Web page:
Cuba: A False Goal of Zuckerberg & CIA

By: Randy Alonso Falcón on February 25, 2023

Mark Zuckerberg’s boys were very active against Cuba in 2022. More than one Cuban page was censored by the Palo Alto team without plausible explanations. One of the most notorious closures, last October, was that of the space that the site Razones de Cuba had in that digital social network. The mission of this media since its inception has been to denounce the terrorist and subversive activity of the U.S. government against our country.

Other spaces and personal accounts were closed untimely, without prior notification or any possibility of complaint. Among them was the web page of Raúl Capote, editor-in-chief of the international editorial office of Granma, whom the CIA tried to recruit a few years ago for its anti-Cuban plans in the cultural sector.

On the same dates, on October 24, the social network Twitter marked some Cuban press media as “affiliated to the Cuban government”, an action that censors and stigmatizes the country’s public media. Days later it closed several accounts associated with our digital portal, such as those of the programs Con Filo, Cuadrando la Caja and Chapeando.

On November 27, while Cuba was holding its municipal elections, amid very complex conditions, Facebook prevented Cubadebate from publishing any post on its official page on that network. In notifications sent to editors, the social network informs: “Your account is now restricted. Your permission to perform this action has been temporarily blocked”.

Four months later, we confirmed that this was not a “short circuit” of Facebook’s algorithms, but a planned action to curtail the presence of media, professionals and supporters of the Revolution in the networks.

“Adversarial threats”.

A report just released by Meta, Facebook’s parent company, under the title “Adversarial Threats Report. Fourth Quarter 2022″ informs us of ” the removal of three coordinated inauthentic behavior (CIB) networks, in Serbia, Cuba and Bolivia, targeting people in their own countries through various services on the Internet, and linked to governments or political parties in power.”

According to the technical brief, “we eliminated a CIB operation in Cuba that targeted local audiences in that country and the Cuban diaspora abroad. Our investigation detected links to the Cuban government. The people behind it operated on several Internet services, including Facebook, Instagram, Telegram, Twitter, YouTube and Picta, a Cuban social network, in an effort to create the perception of broad support for the Cuban government.”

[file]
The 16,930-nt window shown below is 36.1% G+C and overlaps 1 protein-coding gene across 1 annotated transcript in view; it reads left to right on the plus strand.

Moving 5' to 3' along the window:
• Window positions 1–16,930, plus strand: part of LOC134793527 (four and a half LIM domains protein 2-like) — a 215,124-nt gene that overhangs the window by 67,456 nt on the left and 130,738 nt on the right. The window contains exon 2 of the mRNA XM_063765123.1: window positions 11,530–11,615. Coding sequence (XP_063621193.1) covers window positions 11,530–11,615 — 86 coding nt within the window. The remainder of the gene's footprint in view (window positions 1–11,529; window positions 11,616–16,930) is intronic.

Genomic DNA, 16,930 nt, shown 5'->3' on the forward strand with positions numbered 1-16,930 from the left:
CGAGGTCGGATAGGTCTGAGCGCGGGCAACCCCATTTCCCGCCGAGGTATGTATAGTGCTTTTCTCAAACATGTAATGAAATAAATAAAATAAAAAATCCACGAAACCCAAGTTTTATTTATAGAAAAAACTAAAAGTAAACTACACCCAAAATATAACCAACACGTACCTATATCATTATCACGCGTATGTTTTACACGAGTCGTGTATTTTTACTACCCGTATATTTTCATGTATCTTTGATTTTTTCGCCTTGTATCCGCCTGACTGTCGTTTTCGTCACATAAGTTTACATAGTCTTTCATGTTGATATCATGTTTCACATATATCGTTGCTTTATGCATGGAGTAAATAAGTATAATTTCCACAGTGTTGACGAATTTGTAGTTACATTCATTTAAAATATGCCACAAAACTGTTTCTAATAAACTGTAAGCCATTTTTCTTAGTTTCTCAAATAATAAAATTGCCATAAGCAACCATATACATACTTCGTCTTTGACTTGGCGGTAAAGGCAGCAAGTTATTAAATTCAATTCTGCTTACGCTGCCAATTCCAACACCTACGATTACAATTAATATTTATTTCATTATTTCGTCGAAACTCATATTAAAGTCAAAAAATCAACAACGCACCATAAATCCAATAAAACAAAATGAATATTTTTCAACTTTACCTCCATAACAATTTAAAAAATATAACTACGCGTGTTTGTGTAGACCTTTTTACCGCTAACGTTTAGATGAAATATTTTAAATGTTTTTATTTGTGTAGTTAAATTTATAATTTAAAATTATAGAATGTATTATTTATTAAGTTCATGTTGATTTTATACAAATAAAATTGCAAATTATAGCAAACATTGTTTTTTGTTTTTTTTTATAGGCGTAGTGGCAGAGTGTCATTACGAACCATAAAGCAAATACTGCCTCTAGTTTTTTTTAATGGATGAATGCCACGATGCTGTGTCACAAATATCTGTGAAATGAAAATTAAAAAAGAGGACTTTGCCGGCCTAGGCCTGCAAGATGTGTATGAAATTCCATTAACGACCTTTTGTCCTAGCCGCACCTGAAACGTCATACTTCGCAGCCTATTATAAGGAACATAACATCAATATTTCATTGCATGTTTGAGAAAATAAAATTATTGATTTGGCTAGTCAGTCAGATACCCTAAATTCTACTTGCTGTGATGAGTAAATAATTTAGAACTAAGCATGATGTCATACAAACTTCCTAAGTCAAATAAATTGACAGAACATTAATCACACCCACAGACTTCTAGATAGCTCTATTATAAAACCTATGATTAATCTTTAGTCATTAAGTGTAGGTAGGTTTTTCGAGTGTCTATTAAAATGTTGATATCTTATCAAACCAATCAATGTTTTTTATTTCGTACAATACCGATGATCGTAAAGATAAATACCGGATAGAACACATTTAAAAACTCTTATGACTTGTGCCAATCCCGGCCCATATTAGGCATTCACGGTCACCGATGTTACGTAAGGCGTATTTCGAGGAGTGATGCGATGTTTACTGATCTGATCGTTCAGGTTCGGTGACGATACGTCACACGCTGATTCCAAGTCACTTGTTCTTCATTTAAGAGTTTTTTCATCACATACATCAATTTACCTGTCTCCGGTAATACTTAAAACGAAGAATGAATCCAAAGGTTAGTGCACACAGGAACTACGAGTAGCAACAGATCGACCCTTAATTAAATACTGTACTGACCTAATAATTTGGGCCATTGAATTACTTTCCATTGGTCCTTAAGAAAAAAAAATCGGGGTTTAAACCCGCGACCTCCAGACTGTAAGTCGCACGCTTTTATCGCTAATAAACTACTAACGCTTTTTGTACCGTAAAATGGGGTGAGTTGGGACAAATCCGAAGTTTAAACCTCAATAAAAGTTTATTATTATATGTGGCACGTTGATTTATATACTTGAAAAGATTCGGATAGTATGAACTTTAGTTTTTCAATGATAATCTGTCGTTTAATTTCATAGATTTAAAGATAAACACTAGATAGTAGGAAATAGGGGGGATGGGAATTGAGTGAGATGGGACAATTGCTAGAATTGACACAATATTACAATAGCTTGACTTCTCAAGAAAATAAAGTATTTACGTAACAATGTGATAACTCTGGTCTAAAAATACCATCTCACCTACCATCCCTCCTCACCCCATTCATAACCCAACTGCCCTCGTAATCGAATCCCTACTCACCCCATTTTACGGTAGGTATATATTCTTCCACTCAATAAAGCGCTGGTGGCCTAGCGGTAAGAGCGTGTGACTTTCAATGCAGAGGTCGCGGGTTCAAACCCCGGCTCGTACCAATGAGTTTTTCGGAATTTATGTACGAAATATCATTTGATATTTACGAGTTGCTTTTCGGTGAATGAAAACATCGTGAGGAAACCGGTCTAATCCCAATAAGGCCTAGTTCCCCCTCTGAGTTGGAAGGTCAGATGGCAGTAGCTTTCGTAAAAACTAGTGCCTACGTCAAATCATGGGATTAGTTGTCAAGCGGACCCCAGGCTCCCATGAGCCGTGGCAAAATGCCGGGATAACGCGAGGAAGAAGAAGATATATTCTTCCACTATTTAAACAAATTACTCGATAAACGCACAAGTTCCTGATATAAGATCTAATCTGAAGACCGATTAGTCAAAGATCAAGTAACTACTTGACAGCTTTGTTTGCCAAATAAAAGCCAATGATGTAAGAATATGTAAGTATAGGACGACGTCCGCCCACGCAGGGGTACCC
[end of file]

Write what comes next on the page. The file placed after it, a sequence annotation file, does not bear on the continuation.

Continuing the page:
According to Facebook’s so-called “prey dogs,” “Apparently, the network attempted two main initiatives to create the perception of the existence of broad support for the Cuban government on different Internet platforms, including Facebook, Instagram, Telegram, Twitter, YouTube and Picta, a Cuban social network.”

They also allege that “The individuals behind this operation posted Spanish-language videos, audio clips, articles, photos and memes that criticized members of the opposition and those who have questioned the government, including members of the Cuban diaspora in the United States and elsewhere.”

As a result of the self-interested cut of the revolutionary presence in the networks, Meta shut down in one fell swoop 363 Facebook accounts, 270 Pages, 229 Groups and 72 accounts on Instagram.

According to the report, at least 650,000 accounts followed one or more of these Pages, about 510,000 accounts joined one or more of these Groups and at least 8,000 accounts followed one or more of these Instagram accounts.

Cynical discourse

None other than the kings of manipulation and false discourse of freedom are now acting with utter cynicism as the judges of what is supposedly manipulative and should be deleted from the networks. The bandit acting as a policeman; the “democrat” acting as a censor.

Facebook’s collusion with Cambridge Analytics and other companies in the political manipulation of audiences in the United States and the United Kingdom in decisive circumstances such as the 2016 U.S. presidential election and the Brexit referendum for the British exit from the European Union are public, documented and notorious.

Investigations by U.S. journalists, also showed the collusion of Facebook and other digital social networks with the stimulation of social revolts in various parts of the world, including Cuba.

The events of July 11 and 12, 2021, and other subsequent events in Cuba were articulated and stimulated from social networks, especially Facebook, which is still the most used by Cuban users. As has been demonstrated, these platforms played a relevant role as tools in the organization of the events and in the speed with which they managed to spread hatred and create the climate that catalyzed the riots.